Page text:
How to jump

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How to jump

This is a very basic question I guess:

How do I jump an avatar through a 2D portal from one virtual world/island to another?

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Re: How to jump

Howard Stearns
Just walk through it. (Open it first.)

The user interface that you see in the demos is just a default user  
interface that illustrates the possibilities. See http://
Folks tend to re-use these flat panels quite a bit because they work  
well enough. In general:

    - Hold your mouse over one to see a "halo" of buttons above the  
       -- The 'X' deletes it.
       -- The '+'/'-' opens or closes it.
       -- The 'open hand'/'closed hand' grabs the window so that  
you're carrying it around as you drive, or releases it.
       -- The big down arrow brings you close to the window and  
aligns you with its front.

    - For many windows, you can also open them by just clicking on  
the front panel.

    - You can adjust the position of a window by dragging the top  
frame (moves perpendicular to your line of sight), the bottom frame  
(moves parallel to the ground), or the side frames (rotation). You  
can also resize by dragging the corners.

In a couple of the demos, you can also get a context-menu for objects  
by cmd- or alt-click.

In one of the demos, the portals close after you drive through them.  
The reason for this is that any world you can see through an open  
portal has to be loaded. That demo is meant to be long-lived on the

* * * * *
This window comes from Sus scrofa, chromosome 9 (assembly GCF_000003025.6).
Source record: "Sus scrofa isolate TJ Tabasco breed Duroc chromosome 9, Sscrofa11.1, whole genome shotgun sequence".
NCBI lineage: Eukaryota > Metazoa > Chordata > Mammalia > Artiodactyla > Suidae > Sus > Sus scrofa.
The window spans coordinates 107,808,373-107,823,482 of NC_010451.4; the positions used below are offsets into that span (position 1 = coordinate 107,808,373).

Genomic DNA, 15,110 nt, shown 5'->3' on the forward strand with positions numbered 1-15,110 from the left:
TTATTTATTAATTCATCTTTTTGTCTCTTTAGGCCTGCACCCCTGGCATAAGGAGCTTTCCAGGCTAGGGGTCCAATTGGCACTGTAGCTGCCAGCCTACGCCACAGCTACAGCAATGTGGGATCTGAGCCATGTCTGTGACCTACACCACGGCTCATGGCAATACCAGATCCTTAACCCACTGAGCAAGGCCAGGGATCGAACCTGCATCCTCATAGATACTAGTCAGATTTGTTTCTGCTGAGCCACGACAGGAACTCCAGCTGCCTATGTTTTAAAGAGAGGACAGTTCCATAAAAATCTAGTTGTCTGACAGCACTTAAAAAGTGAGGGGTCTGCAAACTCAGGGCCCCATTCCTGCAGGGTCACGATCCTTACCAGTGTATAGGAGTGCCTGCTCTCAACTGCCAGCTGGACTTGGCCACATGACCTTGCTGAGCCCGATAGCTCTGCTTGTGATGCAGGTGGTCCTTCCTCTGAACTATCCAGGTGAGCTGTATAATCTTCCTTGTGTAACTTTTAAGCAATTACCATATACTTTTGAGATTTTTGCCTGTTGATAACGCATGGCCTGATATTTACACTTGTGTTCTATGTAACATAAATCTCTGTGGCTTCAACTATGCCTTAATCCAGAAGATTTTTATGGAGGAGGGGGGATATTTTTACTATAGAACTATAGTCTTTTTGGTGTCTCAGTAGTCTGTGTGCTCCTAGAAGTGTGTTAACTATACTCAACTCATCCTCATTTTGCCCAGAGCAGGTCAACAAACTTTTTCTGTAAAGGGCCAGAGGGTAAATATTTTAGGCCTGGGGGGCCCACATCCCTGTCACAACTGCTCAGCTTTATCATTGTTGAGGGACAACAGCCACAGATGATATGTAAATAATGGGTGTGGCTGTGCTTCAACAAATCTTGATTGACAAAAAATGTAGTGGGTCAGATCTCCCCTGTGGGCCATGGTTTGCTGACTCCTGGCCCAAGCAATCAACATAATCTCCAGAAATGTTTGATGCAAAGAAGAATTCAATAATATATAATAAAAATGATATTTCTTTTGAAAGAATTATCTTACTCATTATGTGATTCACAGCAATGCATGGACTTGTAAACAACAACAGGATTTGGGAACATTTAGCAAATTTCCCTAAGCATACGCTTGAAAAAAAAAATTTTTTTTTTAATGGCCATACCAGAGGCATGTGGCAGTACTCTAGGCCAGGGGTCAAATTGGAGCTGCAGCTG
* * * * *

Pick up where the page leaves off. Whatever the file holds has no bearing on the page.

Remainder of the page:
Internet, and folks arriving in that space would be surprised to have  
to wait for a world that they didn't teleport to have to load. So the  
system closes the door behind you after you go through.

Some portals are two-way -- there are doors in both worlds that are  
"connected" to each other.  Other portals are one way.  The two-way  
portals create a bit of problem for the automatic door closing: you  
can't see or drive through it if the other side is closed. (I'm not  
sure if this is a feature or a bug.) So if you're using the KAT demo  
and find yourself unable to go back through a door that you just  
passed through, use the 'landmarks' instead. These appear in the  
'dock' at the bottom of the screen when you move your mouse there.

The classes that implement all this are TWindow for the window/UI/
frame, TPortal for the rectangular thing that goes inside it, and the  
various subclasses.

There's quite a bit of research into user interfaces for Croquet:

* Some of these involve really cool ways to extend this window concept:
   <a href=""> 

* There's a nice pair of papers by McCahill and Lombardi from C5 '05  
(that I can't find links to right now) that discuss some of the  
issues of 2D vs 3D UI, collaborative vs personal, etc.

* Some work has been on creating a framework (Brie) that allows the  
UI to be created within environment as it is being used, applying the  
UI to the UI elements themselves, sharing the results with others  
(having both shared and private state), and defining both 2D and 3D  
user interfaces:

On Jan 21, 2007, at 2:57 PM, haggai wrote:

> This is a very basic question I guess:
> How do I jump an avatar through a 2D portal from one virtual world/
> island to another?